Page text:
By Sheerly Avni | Thompson on Hollywood October 5, 2012 at 4:27PM
At the New York Film Festival screening of David Chase's marvelous first feature "Not Fade Away," I felt my spirits lift a little higher with each scene until, by the time the band finally performed an original song for the first time, I was soaring, the way you're supposed to do when you forget you're on the job because there's a real live movie on screen.
1. John Magaro does a magnificent transition from nerd to stud. He's a boy who discovers his sex appeal (and loses other things) the first time he steps to a microphone in front of a crowd. Will Brill as the toxic guitarist is both funny and detestable, Jack Huston breaks your heart as Eugene, the bad singer, and yes, Bella Heathcote is fine as The Girlfriend, but mostly she's just really pretty: Dominique Mcelliogott as her drug-addled sister steals every scene she's in.
2. From a shot of James Gandolfini barbecuing for his family to an off-the-cuff insult of the music scene on the Jersey Shore, the inevitable inside-joke drinking game could send all of us Chase/Van Zandt fans to the hospital. I happen to think that's a good thing.
3. Gandolfini's moving, layered performance as a regret-filled Depression-era father will still make you forget who Tony Soprano ever was.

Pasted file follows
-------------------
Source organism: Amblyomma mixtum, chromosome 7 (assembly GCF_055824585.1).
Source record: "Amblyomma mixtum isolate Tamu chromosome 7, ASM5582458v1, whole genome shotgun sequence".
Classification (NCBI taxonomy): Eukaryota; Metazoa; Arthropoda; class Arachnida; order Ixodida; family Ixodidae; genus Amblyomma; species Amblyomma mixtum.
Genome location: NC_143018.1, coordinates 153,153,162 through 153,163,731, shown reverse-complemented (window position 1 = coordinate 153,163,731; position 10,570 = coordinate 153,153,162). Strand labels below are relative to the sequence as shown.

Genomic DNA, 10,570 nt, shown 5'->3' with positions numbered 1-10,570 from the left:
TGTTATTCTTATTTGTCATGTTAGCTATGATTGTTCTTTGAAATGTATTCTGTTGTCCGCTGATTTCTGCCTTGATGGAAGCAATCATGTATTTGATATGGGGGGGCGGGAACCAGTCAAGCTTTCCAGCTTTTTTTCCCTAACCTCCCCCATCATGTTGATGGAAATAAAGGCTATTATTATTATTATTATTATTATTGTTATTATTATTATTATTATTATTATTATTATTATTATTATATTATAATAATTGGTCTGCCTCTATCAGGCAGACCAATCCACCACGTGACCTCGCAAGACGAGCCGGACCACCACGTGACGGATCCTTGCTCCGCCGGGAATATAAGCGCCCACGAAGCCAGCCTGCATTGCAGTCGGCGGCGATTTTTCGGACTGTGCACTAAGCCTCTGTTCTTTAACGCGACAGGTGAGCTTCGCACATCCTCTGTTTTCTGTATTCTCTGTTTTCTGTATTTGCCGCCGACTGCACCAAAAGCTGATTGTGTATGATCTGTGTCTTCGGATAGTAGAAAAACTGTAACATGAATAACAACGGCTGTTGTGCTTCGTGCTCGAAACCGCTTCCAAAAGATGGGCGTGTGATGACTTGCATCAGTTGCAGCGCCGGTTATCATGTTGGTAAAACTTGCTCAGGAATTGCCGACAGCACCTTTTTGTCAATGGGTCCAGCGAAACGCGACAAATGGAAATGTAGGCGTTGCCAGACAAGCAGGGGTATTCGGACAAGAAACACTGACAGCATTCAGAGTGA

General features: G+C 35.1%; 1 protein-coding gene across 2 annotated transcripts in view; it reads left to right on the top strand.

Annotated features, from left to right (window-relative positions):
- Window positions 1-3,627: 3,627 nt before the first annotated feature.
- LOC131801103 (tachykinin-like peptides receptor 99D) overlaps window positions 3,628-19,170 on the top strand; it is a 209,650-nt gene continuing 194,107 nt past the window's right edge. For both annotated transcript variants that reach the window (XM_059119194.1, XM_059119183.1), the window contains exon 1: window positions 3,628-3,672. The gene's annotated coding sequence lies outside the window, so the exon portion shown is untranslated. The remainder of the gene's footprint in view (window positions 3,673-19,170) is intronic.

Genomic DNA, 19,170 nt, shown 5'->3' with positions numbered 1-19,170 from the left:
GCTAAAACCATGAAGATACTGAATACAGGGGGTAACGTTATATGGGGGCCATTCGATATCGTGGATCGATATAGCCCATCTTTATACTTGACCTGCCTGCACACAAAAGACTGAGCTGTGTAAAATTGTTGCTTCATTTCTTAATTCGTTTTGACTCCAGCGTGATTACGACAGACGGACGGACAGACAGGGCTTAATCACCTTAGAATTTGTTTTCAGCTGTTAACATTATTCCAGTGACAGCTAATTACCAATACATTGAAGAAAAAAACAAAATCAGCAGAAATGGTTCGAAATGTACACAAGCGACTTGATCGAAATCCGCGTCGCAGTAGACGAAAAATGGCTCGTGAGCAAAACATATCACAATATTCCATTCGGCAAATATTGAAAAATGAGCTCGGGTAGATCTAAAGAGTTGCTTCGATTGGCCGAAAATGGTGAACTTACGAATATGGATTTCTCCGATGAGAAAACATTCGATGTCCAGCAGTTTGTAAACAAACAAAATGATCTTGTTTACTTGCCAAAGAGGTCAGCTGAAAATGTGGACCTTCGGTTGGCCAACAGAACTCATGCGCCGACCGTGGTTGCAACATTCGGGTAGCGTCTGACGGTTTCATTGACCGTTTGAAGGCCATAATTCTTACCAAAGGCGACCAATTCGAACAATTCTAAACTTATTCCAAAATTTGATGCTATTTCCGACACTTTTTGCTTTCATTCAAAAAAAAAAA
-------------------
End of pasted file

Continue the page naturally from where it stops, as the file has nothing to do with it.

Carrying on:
4. The movie does end seven minutes past its real emotional endpoint, all in order to leave you on a "Goodfellas"-style perspective shift that I'm not sure works.
5. "Not Fade Away" is probably better suited for a seven season HBO series than for a movie. You want more and less at the same time.
6. The critics are getting hung up on the tension between those last two points and missing the best part: There is no nostalgia in this film, which is incredible, considering the subject matter. And it starts right away with the opening scene, which made this viewer hear "(I Can't Get No) Satisfaction," as if it were -- not the first time, but certainly no more than the fourth or fifth, which is perhaps even better.
In a story about what rock & roll meant and still means to young people, nothing matters more than recreating that teenaged feeling: You're half-crazed from hormones and longing, you think every song you hear was written for you and only you, you're miserable and self-conscious and angry and the only thing about it that makes it better than being old is that you are still stupid enough to believe, as one character Jagger-quotes to another early on, that time really is on your side.
The Q & A
It is in the nature of the post-screening Q&A to devolve into a forum for audience pontification, and the session following "Not Fade Away" was a Q&A to its core: Chase responded to one particularly long-winded interpretive theory with just the word "yes." EP/Music Supervisor/Rock God Steven Van Zandt, dashing as ever in purple shoes that matched both his shirt and his bandanna, wagged his fingers playfully at the crowd and said "you guys are good!"